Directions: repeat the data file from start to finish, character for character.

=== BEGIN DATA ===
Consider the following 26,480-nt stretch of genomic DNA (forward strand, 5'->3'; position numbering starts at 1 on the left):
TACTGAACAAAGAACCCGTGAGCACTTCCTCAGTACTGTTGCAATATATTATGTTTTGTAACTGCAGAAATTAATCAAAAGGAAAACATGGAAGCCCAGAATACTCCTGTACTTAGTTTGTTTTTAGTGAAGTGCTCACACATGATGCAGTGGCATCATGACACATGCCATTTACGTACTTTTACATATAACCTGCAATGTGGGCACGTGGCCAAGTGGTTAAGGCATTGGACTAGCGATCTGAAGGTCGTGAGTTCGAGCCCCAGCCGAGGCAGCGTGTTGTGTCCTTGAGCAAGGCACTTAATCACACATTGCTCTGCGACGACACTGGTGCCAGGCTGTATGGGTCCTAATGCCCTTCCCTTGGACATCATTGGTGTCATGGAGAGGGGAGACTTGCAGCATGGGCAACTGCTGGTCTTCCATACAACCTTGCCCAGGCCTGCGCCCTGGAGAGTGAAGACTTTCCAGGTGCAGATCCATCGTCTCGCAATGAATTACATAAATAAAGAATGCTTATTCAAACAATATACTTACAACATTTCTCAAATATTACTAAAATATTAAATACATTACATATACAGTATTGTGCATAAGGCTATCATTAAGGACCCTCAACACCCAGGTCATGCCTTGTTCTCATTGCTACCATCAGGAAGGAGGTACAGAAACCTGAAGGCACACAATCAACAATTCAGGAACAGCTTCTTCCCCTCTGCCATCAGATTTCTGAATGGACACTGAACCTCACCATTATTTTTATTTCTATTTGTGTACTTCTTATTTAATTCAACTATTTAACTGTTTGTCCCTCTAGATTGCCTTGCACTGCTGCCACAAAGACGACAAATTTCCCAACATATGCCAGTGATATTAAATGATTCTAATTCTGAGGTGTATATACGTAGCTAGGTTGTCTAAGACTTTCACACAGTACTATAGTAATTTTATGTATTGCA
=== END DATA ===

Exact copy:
Consider the following 26,480-nt stretch of genomic DNA (forward strand, 5'->3'; position numbering starts at 1 on the left):
TACTGAACAAAGAACCCGTGAGCACTTCCTCAGTACTGTTGCAATATATTATGTTTTGTAACTGCAGAAATTAATCAAAAGGAAAACATGGAAGCCCAGAATACTCCTGTACTTAGTTTGTTTTTAGTGAAGTGCTCACACATGATGCAGTGGCATCATGACACATGCCATTTACGTACTTTTACATATAACCTGCAATGTGGGCACGTGGCCAAGTGGTTAAGGCATTGGACTAGCGATCTGAAGGTCGTGAGTTCGAGCCCCAGCCGAGGCAGCGTGTTGTGTCCTTGAGCAAGGCACTTAATCACACATTGCTCTGCGACGACACTGGTGCCAGGCTGTATGGGTCCTAATGCCCTTCCCTTGGACATCATTGGTGTCATGGAGAGGGGAGACTTGCAGCATGGGCAACTGCTGGTCTTCCATACAACCTTGCCCAGGCCTGCGCCCTGGAGAGTGAAGACTTTCCAGGTGCAGATCCATCGTCTCGCAATGAATTACATAAATAAAGAATGCTTATTCAAACAATATACTTACAACATTTCTCAAATATTACTAAAATATTAAATACATTACATATACAGTATTGTGCATAAGGCTATCATTAAGGACCCTCAACACCCAGGTCATGCCTTGTTCTCATTGCTACCATCAGGAAGGAGGTACAGAAACCTGAAGGCACACAATCAACAATTCAGGAACAGCTTCTTCCCCTCTGCCATCAGATTTCTGAATGGACACTGAACCTCACCATTATTTTTATTTCTATTTGTGTACTTCTTATTTAATTCAACTATTTAACTGTTTGTCCCTCTAGATTGCCTTGCACTGCTGCCACAAAGACGACAAATTTCCCAACATATGCCAGTGATATTAAATGATTCTAATTCTGAGGTGTATATACGTAGCTAGGTTGTCTAAGACTTTCACACAGTACTATAGTAATTTTATGTATTGCA